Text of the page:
CR: How did you guys end up working on this?
Minivegas: Proud contacted [production company] Onedotzero about interesting directors to pitch on the S4C idents. Onedotzero were familiar with us because of previous programming work we had done. The brief was ‘picture-postcard scenes of Welsh life’. We wanted to produce a set of idents that could bring those scenes to life via software.
Before joining Minivegas, Dan had written his own real-time compositing application. There was obviously a lot of material there that would be useful for the S4C job–video decoding, compositing, colour correction etc. Some of that knowledge became the base for the software but apart from the open-source libraries we’ve used, the S4C application is written completely from scratch.
CR: So what exactly is the format for these idents?
M: Each of the ten idents is 20 seconds long and is made up of real, filmed footage. All the idents stand on their own without voice input, but we’ve created a package for the channel so that when an announcer speaks over the ident, introducing the next programme, elements within each ident respond in real-time.
CR: Glassworks and Lambie-Nairn created a graphics package for BBC4 in which the announcer’s voice generated animated graphics. How did you work out what you can and can’t do with this idea in live action? Were there any restrictions or technical limitations?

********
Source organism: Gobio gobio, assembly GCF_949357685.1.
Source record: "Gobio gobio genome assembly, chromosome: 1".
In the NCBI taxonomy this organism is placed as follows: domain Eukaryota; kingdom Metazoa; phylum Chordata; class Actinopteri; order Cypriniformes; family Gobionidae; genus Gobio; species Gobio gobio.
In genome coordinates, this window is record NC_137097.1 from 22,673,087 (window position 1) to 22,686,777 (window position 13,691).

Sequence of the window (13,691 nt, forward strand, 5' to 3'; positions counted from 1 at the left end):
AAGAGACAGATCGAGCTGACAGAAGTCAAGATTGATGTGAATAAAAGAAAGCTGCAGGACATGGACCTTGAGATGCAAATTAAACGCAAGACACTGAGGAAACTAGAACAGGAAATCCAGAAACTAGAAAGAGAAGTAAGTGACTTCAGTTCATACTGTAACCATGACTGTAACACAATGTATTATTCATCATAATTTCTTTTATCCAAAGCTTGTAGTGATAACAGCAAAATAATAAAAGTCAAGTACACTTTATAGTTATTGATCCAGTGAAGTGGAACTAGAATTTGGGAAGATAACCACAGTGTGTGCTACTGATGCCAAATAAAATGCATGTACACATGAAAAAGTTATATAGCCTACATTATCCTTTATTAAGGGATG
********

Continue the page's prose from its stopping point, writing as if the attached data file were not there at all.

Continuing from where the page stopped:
M: That’s right. The guy who worked on the Glassworks project was Robin Carlisle. He also worked with us to develop a real-time graphics synthesiser called rDog. After he left, Dan Lewis, who is a part of our collective, picked up some of the rDog work, adding features such as analysing video camera feeds. We’ve taken this on tour and done some fun club sets with this.
We’ve also built several live art installations from scratch, and have a few more in the pipeline. We’re into the concept of dynamically-generated content, and also exploiting cheap consumer hardware. The S4C idents were a great opportunity to explore this concept while trying to deliver otherwise traditional idents.
We sat down with Proud and S4C and made a huge list of ideas – locations, objects and animals that could be voice-reactive in each ident.
When we shot the first three idents we went a little crazy. The first one had six different elements, some reacting to the voice, some to the music, some CG, some using filmed elements–it was pretty ambitious.
But the voice-reactivity was somewhat drowned out because there was so much going on. So for the final seven, we stripped things down with just one strong reactive visual element for each ident, and a selection of background action plates for variation and mood.
There were certainly technical limitations–two of the idents required us to cram over 12GB of slow-motion footage into 2GB of RAM memory, then composite four or five streams of video in real-time. We devised several cunning compression and playback schemes until we finally managed to crack it.